DON'T BLAME THE NRA

   Every time a mass murder happens in this country there is an almost knee-jerk reaction in some quarters that the NRA is to blame.  While it is that there are too many automatic weapons in the hands of those who only use them to kill other people, the bottom line is that guns in the hands of those without the intent to harm others are of little danger.  What makes guns lethal in these events is the coming together of guns and hatred.  
   The tragedies of Columbine, Oklahoma City, 9/11 and now Virginia Tech do not share guns as the instrument of murder.  What they do share is the killers' hatred for and a willingness to kill those who disagree with them.  Beating up on the NRA and giving a pass to America's violence cottage industry that exists solely to foment hatred and glorify violence against others is an inappropriate and incomplete response to the Virginia Tech tragedy.

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Interest Group Politics: How the NRA Does It

Over the course of the 2006 midterm campaigns, one of the most oft-heard and spot on complaints made about some of the leading progressive interest groups like NARAL Pro-Choice and Sierra Club was that they were willing to back Republican candidates, like Rhode Island Senator Lincoln Chafee, who had shown support for their causes, despite the fact that continued Republican control over either chamber of Congress would have set back their movements for at least another two years. On the other side of the aisle, however, groups traditionally allied with the Republican Party have shown no such propensity to oppose the GOP, at least on the federal level. To get a good gauge of the difference between these two approaches take a gander at an article Jeffrey Birnbaum pens for The Washington Post tomorrow on the NRA.

In lobbying, a threat is good for business, whether it's genuine or not.

This might help to explain the dire warnings being issued by the National Rifle Association as the Democrats prepare to take control of Congress this week.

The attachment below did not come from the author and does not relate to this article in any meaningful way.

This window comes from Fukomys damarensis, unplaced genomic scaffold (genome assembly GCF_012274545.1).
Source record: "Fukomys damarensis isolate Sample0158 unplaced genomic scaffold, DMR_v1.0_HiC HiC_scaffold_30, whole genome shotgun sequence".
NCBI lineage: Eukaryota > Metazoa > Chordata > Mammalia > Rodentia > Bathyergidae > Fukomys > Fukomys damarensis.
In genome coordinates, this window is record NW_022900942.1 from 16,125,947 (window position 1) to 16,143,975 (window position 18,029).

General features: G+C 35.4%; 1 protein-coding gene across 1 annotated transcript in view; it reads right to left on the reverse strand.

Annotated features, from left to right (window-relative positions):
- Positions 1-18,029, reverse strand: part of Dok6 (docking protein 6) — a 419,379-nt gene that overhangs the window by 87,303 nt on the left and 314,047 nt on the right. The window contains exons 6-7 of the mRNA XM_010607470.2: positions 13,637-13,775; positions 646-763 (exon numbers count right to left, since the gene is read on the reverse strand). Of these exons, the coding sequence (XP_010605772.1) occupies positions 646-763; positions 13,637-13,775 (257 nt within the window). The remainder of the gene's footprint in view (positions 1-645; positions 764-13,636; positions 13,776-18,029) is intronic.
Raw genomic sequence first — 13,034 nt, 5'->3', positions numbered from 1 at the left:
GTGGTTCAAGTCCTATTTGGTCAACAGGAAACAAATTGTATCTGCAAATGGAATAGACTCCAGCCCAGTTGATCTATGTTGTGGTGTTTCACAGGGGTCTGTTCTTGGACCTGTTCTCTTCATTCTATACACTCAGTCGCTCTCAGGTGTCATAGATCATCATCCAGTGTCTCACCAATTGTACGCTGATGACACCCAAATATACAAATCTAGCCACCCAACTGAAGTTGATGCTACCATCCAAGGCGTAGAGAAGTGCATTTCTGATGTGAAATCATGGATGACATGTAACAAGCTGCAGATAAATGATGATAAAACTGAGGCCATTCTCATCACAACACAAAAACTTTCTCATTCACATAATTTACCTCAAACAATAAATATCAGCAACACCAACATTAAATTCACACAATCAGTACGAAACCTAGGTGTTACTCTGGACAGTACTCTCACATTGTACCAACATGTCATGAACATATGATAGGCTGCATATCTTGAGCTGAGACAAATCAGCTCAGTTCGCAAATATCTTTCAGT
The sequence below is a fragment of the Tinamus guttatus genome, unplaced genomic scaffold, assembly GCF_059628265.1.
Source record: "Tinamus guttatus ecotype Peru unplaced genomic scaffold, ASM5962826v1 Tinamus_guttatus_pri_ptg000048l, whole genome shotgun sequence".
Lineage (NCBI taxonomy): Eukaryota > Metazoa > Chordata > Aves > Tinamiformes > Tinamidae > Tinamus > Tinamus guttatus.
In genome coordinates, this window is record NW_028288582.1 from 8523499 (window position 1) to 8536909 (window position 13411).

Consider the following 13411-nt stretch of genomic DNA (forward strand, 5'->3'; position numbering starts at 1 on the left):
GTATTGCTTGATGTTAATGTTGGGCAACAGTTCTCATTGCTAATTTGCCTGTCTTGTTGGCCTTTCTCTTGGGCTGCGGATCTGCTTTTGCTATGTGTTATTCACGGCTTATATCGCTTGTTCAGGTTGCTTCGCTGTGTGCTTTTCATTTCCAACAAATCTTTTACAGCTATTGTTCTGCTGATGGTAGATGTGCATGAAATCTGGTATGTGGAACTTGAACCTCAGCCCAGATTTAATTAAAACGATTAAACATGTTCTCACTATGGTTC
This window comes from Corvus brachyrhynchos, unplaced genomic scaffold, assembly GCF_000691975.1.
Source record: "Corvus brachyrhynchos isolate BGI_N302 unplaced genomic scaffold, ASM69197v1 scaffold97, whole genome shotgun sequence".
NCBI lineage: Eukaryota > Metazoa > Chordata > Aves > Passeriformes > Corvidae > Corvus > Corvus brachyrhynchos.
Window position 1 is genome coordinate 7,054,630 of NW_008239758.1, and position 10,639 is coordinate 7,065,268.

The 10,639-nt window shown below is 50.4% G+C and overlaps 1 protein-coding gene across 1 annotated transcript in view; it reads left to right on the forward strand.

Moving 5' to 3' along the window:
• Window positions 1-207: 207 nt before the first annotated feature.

"The new leadership could be one of the most unfriendly to the National Rifle Association," declared Andrew Arulanandam, spokesman for the NRA. "If there's an effort to pursue gun control, we will mount an active defense."

The famously combative lobby, with 4 million members, is displeased with the voting histories of House Speaker-elect Nancy Pelosi (Calif.) and other top Democrats in the House and is putting them on notice that it won't tolerate passage of anti-gun measures.

The only problem: No one expects gun legislation this year.

True, a few Democrats would love to take a potshot at the NRA. But its $20 million in political firepower has long discouraged any such effort. It helped to snuff out the presidential hopes of Democrat Al Gore in 2000 and to elect dozens, mostly Republicans, to Congress.

Besides, one of the NRA's biggest backers is a Democrat, Rep. John D. Dingell (Mich.), who was instrumental in blocking the last major attempt at gun control in 1999 and will reclaim the chairmanship of the House Energy and Commerce Committee this week.

No matter. The NRA is on high alert, and its latest weapon is a pamphlet designed to send its members into fits of paranoid rage and to inspire them to open their wallets.